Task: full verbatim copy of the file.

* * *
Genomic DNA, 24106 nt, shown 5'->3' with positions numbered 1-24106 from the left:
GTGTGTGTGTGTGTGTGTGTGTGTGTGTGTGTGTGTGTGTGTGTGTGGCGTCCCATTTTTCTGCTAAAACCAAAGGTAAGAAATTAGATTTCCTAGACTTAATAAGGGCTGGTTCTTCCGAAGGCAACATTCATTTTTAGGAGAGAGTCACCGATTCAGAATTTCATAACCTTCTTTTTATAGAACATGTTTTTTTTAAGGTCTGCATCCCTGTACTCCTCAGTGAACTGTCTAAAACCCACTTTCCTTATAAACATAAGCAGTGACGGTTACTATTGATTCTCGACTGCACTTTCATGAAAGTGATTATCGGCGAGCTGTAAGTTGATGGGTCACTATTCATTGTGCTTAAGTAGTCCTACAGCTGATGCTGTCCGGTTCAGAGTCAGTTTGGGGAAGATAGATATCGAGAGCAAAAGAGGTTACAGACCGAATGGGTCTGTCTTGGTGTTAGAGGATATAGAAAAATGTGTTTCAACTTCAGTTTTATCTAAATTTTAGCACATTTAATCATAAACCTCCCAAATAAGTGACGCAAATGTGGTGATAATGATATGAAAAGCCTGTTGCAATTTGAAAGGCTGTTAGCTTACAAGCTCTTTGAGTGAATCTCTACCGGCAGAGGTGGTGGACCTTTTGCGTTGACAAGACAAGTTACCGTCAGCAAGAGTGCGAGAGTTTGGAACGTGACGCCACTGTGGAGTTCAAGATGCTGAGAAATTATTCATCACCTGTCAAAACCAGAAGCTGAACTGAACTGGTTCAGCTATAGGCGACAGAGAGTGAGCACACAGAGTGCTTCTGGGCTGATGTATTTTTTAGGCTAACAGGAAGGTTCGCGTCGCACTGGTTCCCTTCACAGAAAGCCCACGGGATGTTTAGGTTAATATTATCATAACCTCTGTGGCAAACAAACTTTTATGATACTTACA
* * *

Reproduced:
Genomic DNA, 24106 nt, shown 5'->3' with positions numbered 1-24106 from the left:
GTGTGTGTGTGTGTGTGTGTGTGTGTGTGTGTGTGTGTGTGTGTGTGGCGTCCCATTTTTCTGCTAAAACCAAAGGTAAGAAATTAGATTTCCTAGACTTAATAAGGGCTGGTTCTTCCGAAGGCAACATTCATTTTTAGGAGAGAGTCACCGATTCAGAATTTCATAACCTTCTTTTTATAGAACATGTTTTTTTTAAGGTCTGCATCCCTGTACTCCTCAGTGAACTGTCTAAAACCCACTTTCCTTATAAACATAAGCAGTGACGGTTACTATTGATTCTCGACTGCACTTTCATGAAAGTGATTATCGGCGAGCTGTAAGTTGATGGGTCACTATTCATTGTGCTTAAGTAGTCCTACAGCTGATGCTGTCCGGTTCAGAGTCAGTTTGGGGAAGATAGATATCGAGAGCAAAAGAGGTTACAGACCGAATGGGTCTGTCTTGGTGTTAGAGGATATAGAAAAATGTGTTTCAACTTCAGTTTTATCTAAATTTTAGCACATTTAATCATAAACCTCCCAAATAAGTGACGCAAATGTGGTGATAATGATATGAAAAGCCTGTTGCAATTTGAAAGGCTGTTAGCTTACAAGCTCTTTGAGTGAATCTCTACCGGCAGAGGTGGTGGACCTTTTGCGTTGACAAGACAAGTTACCGTCAGCAAGAGTGCGAGAGTTTGGAACGTGACGCCACTGTGGAGTTCAAGATGCTGAGAAATTATTCATCACCTGTCAAAACCAGAAGCTGAACTGAACTGGTTCAGCTATAGGCGACAGAGAGTGAGCACACAGAGTGCTTCTGGGCTGATGTATTTTTTAGGCTAACAGGAAGGTTCGCGTCGCACTGGTTCCCTTCACAGAAAGCCCACGGGATGTTTAGGTTAATATTATCATAACCTCTGTGGCAAACAAACTTTTATGATACTTACA